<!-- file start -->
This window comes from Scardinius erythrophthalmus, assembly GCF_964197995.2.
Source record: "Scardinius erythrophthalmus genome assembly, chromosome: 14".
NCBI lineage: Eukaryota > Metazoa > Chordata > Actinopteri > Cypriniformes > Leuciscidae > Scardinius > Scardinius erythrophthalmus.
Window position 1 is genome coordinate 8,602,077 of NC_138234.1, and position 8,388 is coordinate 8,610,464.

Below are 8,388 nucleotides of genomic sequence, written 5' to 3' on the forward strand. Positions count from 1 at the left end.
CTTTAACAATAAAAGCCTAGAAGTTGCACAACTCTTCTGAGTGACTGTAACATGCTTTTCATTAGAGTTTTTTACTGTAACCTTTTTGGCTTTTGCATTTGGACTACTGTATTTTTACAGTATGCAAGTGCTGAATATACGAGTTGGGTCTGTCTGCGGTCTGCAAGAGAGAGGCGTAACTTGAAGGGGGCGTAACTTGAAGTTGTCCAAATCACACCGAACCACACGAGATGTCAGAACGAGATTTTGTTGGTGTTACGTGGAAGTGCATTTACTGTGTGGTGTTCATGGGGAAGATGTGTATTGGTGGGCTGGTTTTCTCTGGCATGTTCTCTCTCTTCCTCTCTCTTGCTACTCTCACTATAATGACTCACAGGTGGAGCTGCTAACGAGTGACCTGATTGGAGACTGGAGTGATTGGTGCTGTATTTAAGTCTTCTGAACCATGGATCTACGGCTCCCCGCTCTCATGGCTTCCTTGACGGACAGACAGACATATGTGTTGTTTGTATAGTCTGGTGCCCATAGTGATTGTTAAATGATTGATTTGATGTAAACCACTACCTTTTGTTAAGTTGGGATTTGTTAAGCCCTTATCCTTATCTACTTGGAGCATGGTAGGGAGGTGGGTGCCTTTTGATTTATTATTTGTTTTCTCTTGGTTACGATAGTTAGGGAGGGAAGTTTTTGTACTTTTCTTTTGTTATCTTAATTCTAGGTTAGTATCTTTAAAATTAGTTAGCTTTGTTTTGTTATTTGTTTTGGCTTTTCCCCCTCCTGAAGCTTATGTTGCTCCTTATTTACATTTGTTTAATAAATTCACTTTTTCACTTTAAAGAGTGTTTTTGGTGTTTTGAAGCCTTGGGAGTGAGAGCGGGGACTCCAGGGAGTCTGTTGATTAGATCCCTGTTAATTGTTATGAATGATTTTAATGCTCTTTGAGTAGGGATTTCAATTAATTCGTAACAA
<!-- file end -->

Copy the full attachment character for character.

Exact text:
This window comes from Scardinius erythrophthalmus, assembly GCF_964197995.2.
Source record: "Scardinius erythrophthalmus genome assembly, chromosome: 14".
NCBI lineage: Eukaryota > Metazoa > Chordata > Actinopteri > Cypriniformes > Leuciscidae > Scardinius > Scardinius erythrophthalmus.
Window position 1 is genome coordinate 8,602,077 of NC_138234.1, and position 8,388 is coordinate 8,610,464.

Below are 8,388 nucleotides of genomic sequence, written 5' to 3' on the forward strand. Positions count from 1 at the left end.
CTTTAACAATAAAAGCCTAGAAGTTGCACAACTCTTCTGAGTGACTGTAACATGCTTTTCATTAGAGTTTTTTACTGTAACCTTTTTGGCTTTTGCATTTGGACTACTGTATTTTTACAGTATGCAAGTGCTGAATATACGAGTTGGGTCTGTCTGCGGTCTGCAAGAGAGAGGCGTAACTTGAAGGGGGCGTAACTTGAAGTTGTCCAAATCACACCGAACCACACGAGATGTCAGAACGAGATTTTGTTGGTGTTACGTGGAAGTGCATTTACTGTGTGGTGTTCATGGGGAAGATGTGTATTGGTGGGCTGGTTTTCTCTGGCATGTTCTCTCTCTTCCTCTCTCTTGCTACTCTCACTATAATGACTCACAGGTGGAGCTGCTAACGAGTGACCTGATTGGAGACTGGAGTGATTGGTGCTGTATTTAAGTCTTCTGAACCATGGATCTACGGCTCCCCGCTCTCATGGCTTCCTTGACGGACAGACAGACATATGTGTTGTTTGTATAGTCTGGTGCCCATAGTGATTGTTAAATGATTGATTTGATGTAAACCACTACCTTTTGTTAAGTTGGGATTTGTTAAGCCCTTATCCTTATCTACTTGGAGCATGGTAGGGAGGTGGGTGCCTTTTGATTTATTATTTGTTTTCTCTTGGTTACGATAGTTAGGGAGGGAAGTTTTTGTACTTTTCTTTTGTTATCTTAATTCTAGGTTAGTATCTTTAAAATTAGTTAGCTTTGTTTTGTTATTTGTTTTGGCTTTTCCCCCTCCTGAAGCTTATGTTGCTCCTTATTTACATTTGTTTAATAAATTCACTTTTTCACTTTAAAGAGTGTTTTTGGTGTTTTGAAGCCTTGGGAGTGAGAGCGGGGACTCCAGGGAGTCTGTTGATTAGATCCCTGTTAATTGTTATGAATGATTTTAATGCTCTTTGAGTAGGGATTTCAATTAATTCGTAACAA